Like learning to avoid touching a stovetop because it’s hot, sometimes it helps to learn what not to do, so you can better understand what to do. In episode 28 of Casting Frontier’s Bring It! series, casting veteran James Levine and session director/actor Charles Carpenter reveal the “lamest questions” they hear in the audition room. If that sounds a bit harsh, please understand they’re sharing this information because they want all actors to shine and remain in contention for the role, rather than stand out for an unprofessional attitude amongst the competition.

With that in mind, here are some of the audition-room questions that are, as James says, “not to be repeated.”

  • “When are the callbacks?”  It’s customary for the callback date to be posted just outside the audition room. In these instances, casting has already made an effort to communicate with each actor before he or she enters the audition room—specifically to avoid wasting time by having to answer the same question over and over again. So, James and Charles urge actors to pay attention and avoid asking the casting director or session director questions about information that’s already been provided. 
  • “Could I watch that back?” When making self-tapes at home, actors can watch playbacks of their performances and do as many takes as they wish. But at casting facilities, all of that goes out the window. Due to the high volume of actors coming in for auditions, casting cannot afford the time to replay takes for actors. And for the sake of argument, even if they had the time, it still wouldn’t be appropriate. The expectation is for actors to do the allotted number of takes and then to leave. Asking for more communicates neediness.
  • “Can I ask you a question?” If actors have a productive question for casting, they should come right out with it and ask. Prefacing it with, “Can I ask you a question?” can rub casting the wrong way because, even if the casting director responds in the affirmative, that one inquiry was already used up with this unnecessary question, and now the actor is going in for a second one. So, it’s better to cut to the chase and ask the real question–the one that’s most important.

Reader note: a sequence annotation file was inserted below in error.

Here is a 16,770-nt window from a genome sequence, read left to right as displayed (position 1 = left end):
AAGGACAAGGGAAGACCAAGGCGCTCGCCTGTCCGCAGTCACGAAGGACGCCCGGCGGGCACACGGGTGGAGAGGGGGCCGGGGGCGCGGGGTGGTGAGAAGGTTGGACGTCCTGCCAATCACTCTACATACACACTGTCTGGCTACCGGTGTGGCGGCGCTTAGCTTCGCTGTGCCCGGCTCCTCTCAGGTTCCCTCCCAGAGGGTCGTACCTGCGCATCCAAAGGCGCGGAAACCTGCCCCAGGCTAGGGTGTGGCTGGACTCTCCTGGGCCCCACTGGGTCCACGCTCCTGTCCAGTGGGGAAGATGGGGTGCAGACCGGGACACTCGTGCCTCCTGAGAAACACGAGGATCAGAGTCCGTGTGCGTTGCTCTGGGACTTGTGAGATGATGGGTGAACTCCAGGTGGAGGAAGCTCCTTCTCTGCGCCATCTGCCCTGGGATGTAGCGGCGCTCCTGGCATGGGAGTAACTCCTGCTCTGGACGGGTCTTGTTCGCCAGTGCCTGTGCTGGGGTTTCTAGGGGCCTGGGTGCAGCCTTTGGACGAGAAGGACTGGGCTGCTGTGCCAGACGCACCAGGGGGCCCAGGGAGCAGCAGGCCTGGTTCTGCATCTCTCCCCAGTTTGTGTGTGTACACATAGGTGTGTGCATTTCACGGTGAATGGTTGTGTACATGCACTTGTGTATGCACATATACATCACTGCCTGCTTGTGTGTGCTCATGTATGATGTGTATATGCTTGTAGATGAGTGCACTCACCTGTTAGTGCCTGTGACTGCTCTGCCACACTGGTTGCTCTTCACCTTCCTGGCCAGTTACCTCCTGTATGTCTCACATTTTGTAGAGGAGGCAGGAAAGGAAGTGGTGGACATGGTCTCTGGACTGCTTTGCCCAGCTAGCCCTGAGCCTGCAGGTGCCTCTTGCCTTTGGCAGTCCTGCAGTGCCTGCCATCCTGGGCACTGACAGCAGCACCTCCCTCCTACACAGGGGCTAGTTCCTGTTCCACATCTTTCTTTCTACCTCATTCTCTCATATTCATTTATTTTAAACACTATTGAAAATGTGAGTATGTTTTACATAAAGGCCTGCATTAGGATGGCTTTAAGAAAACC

• “My sister’s outside. Can she come in for this? Just to watch.” Auditioning is a collaborative effort in which casting director, session director, and actor work together efficiently and productively. Asking to have someone come in and watch the audition is an example of a counterproductive question. 


Casting directors often see the above-mentioned questions as a red flag. Indeed, it’s their job to weed out performers who are likely to waste time or behave unprofessionally while on set, should they book the job. 

But this isn’t to say that talent cannot or should not ask questions while auditioning. That’s restrictive and goes too far. In fact, certain kinds of questions actually communicate a professional attitude and keep actors in the running for the part. So, do ask questions that are relevant, move the audition moving forward, and help bring dimension to the character.

Here are some beneficial questions to ask in the audition room …

  • “What’s my eye line?”
  • “What’s my frame?”
  • “Can I play with the material? Can I add a couple tags?”
  • “This character—she’s competitive, right?”

Remember: Be confident, be specific, and be professional.

Determined to help actors cut through the mystery associated with the casting process, James Levine authored an enlightening book titled Bring It! along with Charles Carpenter and Jim Martyka, which will be released digitally in the near future. In the book, Levine shares helpful audition information from the vantage point of a casting director as it relates to commercial, film, and television acting. 

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